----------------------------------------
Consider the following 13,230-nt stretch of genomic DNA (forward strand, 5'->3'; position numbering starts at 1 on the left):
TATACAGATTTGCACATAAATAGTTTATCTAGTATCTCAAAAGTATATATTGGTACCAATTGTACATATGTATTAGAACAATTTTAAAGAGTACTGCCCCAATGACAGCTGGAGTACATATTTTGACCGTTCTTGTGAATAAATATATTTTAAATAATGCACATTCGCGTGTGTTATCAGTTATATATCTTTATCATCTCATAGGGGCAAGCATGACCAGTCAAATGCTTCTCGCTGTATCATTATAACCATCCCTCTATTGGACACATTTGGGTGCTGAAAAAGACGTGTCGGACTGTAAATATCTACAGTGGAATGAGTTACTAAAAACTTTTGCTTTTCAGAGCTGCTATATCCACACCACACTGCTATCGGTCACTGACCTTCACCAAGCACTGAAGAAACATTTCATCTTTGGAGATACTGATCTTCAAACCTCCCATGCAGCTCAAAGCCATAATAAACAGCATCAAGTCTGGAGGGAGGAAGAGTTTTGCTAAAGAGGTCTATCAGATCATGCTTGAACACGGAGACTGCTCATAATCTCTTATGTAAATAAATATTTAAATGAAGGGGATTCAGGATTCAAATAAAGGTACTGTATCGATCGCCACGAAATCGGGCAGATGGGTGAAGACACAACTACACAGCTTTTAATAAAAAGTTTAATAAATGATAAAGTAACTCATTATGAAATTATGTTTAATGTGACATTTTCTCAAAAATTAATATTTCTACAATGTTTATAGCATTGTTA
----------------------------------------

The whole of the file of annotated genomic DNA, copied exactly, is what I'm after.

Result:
Consider the following 13,230-nt stretch of genomic DNA (forward strand, 5'->3'; position numbering starts at 1 on the left):
TATACAGATTTGCACATAAATAGTTTATCTAGTATCTCAAAAGTATATATTGGTACCAATTGTACATATGTATTAGAACAATTTTAAAGAGTACTGCCCCAATGACAGCTGGAGTACATATTTTGACCGTTCTTGTGAATAAATATATTTTAAATAATGCACATTCGCGTGTGTTATCAGTTATATATCTTTATCATCTCATAGGGGCAAGCATGACCAGTCAAATGCTTCTCGCTGTATCATTATAACCATCCCTCTATTGGACACATTTGGGTGCTGAAAAAGACGTGTCGGACTGTAAATATCTACAGTGGAATGAGTTACTAAAAACTTTTGCTTTTCAGAGCTGCTATATCCACACCACACTGCTATCGGTCACTGACCTTCACCAAGCACTGAAGAAACATTTCATCTTTGGAGATACTGATCTTCAAACCTCCCATGCAGCTCAAAGCCATAATAAACAGCATCAAGTCTGGAGGGAGGAAGAGTTTTGCTAAAGAGGTCTATCAGATCATGCTTGAACACGGAGACTGCTCATAATCTCTTATGTAAATAAATATTTAAATGAAGGGGATTCAGGATTCAAATAAAGGTACTGTATCGATCGCCACGAAATCGGGCAGATGGGTGAAGACACAACTACACAGCTTTTAATAAAAAGTTTAATAAATGATAAAGTAACTCATTATGAAATTATGTTTAATGTGACATTTTCTCAAAAATTAATATTTCTACAATGTTTATAGCATTGTTA